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At trial, the attorneys for each side present evidence and arguments and the judge or jury decides the unresolved issues. Once the judge or jury has reached a decision, the judge will order that Judgment be entered for the side who wins.
It is likely that your personal injury claim will reach a negotiated settlement, so a lawsuit is never filed. If the case cannot be resolved, however, you have the option of filing a lawsuit and your attorney will explain the steps in the legal process. This is what happens when you file a lawsuit: Your […]
Collision victims are entitled to recover monetary damages for all losses and expenses suffered from the collision. Depending upon the particular circumstances of your case, damages may include recovery for any of the following: Disfigurement Emotional Trauma Lost Wages, Including Overtime Medical bills Mental Disability Pain and Suffering Physical Disability Property Damage
We work with you on your case, we will contact the insurance companies and determine what coverage and benefits are available to you. This may also involve working with Medicare, L&I, DSHS and other agencies to be sure that you continue to receive appropriate payments. Once all available insurance coverages and other benefits have been […]
When personal injury strikes, there are a number of things you should and shouldn’t do to protect your rights. You want to be sure you are covered and compensated for all the damages, both personal and emotional, that you have suffered. Most importantly, you should follow these key rules: Be careful what you say to […]
Personal Injury is any physical or mental injury to a person that results from another person’s careless or harmful act. Personal injury can occur in a wide variety of ways. The following are some of the most common: Animal Attacks Car Collisions Insurance Bad Faith Insurance Fair Claims Act violations Slip and Fall Accidents/Premise Liability
A contingency fee is an industry standard fee that is applied to personal injury cases and is dependent upon the successful resolution of your case. A contingency fee is a percentage of the monetary recovery obtained by an attorney on a client’s behalf and is only paid if and when an attorney is successful in obtaining monetary recovery, whether through settlement or litigation. The industry-standard contingency fee is about one-third of the awarded settlement.
Workers’ compensation coverage is mandatory and your employer is required to pay for it. Even if the employer says you are not covered, or if the employer hasn’t been paying for the insurance, you are still covered and you should file anyway. You don’t have to be a citizen. Documentation of US citizenship is not required. If anyone asks for proof of US citizenship you may […]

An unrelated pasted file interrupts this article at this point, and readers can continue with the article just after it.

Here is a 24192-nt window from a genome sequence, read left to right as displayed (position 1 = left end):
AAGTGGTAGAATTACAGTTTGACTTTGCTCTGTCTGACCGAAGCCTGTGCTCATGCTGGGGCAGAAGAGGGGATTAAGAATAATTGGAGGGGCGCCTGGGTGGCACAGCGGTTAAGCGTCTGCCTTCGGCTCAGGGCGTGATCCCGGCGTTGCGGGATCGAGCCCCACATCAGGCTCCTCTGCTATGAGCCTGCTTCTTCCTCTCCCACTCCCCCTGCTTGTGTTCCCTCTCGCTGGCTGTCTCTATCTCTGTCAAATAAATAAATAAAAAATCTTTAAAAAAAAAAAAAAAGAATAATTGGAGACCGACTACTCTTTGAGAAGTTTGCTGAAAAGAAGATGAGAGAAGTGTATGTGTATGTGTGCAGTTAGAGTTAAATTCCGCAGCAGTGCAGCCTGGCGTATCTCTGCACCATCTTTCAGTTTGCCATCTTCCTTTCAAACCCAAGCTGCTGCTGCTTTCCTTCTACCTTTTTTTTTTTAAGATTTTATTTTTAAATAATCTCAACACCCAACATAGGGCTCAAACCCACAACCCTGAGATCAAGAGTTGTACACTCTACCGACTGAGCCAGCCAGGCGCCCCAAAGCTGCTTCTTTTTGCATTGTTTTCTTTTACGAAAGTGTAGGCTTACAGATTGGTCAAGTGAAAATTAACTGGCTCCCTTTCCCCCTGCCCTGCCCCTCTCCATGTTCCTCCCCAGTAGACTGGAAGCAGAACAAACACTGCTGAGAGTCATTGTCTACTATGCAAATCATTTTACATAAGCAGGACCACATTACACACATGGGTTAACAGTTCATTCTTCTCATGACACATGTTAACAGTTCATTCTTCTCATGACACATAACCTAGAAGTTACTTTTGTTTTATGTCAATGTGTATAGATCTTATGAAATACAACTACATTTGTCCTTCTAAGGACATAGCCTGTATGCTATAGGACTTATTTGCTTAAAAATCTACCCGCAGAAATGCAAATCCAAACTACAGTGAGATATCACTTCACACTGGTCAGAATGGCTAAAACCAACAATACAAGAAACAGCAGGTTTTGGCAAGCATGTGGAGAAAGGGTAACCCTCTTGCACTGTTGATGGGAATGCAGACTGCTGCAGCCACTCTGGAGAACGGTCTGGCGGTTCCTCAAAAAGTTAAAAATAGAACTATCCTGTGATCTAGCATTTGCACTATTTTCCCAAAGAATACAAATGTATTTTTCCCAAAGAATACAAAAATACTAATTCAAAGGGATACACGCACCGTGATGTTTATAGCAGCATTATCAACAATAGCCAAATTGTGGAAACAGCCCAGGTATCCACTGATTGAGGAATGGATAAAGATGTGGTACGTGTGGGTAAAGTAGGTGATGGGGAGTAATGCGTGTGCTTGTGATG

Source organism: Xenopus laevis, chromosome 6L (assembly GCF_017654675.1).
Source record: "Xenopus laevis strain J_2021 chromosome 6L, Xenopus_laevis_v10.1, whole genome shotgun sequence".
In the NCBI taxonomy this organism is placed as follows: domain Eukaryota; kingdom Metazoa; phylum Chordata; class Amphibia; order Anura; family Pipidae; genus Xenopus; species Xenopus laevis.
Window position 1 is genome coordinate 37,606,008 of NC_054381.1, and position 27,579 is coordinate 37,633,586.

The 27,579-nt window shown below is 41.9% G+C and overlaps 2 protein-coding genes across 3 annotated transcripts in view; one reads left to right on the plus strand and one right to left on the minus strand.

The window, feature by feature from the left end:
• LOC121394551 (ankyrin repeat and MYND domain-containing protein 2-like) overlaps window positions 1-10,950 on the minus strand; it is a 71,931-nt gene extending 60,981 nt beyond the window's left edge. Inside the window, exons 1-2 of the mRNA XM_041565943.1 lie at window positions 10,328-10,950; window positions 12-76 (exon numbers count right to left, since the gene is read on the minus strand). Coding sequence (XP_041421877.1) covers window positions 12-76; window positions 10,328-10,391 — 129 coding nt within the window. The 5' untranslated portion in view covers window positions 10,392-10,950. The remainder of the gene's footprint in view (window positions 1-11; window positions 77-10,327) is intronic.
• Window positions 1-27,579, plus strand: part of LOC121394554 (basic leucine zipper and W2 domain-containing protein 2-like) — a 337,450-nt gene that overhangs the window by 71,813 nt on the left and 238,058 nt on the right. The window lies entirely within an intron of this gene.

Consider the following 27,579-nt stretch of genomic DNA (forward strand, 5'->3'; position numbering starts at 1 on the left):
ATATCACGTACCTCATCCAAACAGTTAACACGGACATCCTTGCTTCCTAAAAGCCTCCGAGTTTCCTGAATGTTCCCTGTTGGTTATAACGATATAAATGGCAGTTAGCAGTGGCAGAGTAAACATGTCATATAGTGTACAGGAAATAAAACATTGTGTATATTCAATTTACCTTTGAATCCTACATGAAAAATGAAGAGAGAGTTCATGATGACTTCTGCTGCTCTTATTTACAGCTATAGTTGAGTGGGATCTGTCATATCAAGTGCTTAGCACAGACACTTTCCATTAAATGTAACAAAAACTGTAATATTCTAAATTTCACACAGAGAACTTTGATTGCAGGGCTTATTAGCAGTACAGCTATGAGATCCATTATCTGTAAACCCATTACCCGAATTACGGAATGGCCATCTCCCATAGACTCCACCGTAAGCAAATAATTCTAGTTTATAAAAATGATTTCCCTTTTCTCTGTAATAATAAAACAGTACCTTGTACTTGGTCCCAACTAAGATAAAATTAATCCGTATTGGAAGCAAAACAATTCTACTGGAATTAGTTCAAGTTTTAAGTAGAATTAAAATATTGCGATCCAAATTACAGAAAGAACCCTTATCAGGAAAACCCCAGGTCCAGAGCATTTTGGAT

Here are the basics: If you are injured at work, you should get medical help, file a claim and tell your employer ASAP. Tell the first medical provider you see that you were injured on the job and they will file the L&I paperwork. Make sure your L&I claim form has the date, description of injury and your status (single, married, # of kids) accurately reported. You can also file online at FastFile. Tell […]
Yes. If the type of work you do caused an injury, or aggravated a preexisting condition, it is called an occupational disease and it is covered by workers’ compensation even if you didn’t have an accident. A repetitive motion that causes injury is a common occupational disease. See a doctor and ask them to file a claim for an occupational disease. The first doctor’s visit is always paid for by […]
Yes. If you had a new accident at work that made a pre-existing injury worse, you can file a new industrial injury claim. However, if your old LNI injury is getting worse and you need medical care, you can also file to reopen your old case. Because these cases can be tricky, you should seek advice from an attorney before filing or reopening a claim
The first medical provider you see will file the claim paperwork with L&I if you tell them you were injured on the job. You can also file online at FastFile. Make sure to tell your provider in detail how you were injured. Report to him every injury, or aggravation of previous injuries, caused by the accident. If it hurts or feels different, report it to your medical provider. Getting conditions added […]
You can hire any attorney at anytime after being injured at work. Often people wait too long to call an attorney and as a result, they waive their rights and forfeit benefits that they were owed. Some of the warning signs that your claim may be headed for trouble are: being scheduled for an independent medical exam (IME); being assigned to a vocational rehabilitation […]
Very rarely and only under very unusual circumstances. Most often you cannot sue your employer. In return for “sure and certain benefits”, the laws in Washington prevent you from suing your employer. You are only entitled to the benefits from workers’ compensation. Therefore, it is important to ensure you receive all the available benefits. However, if a third party, someone who does not work for your employer, caused the accident, you may be entitled […]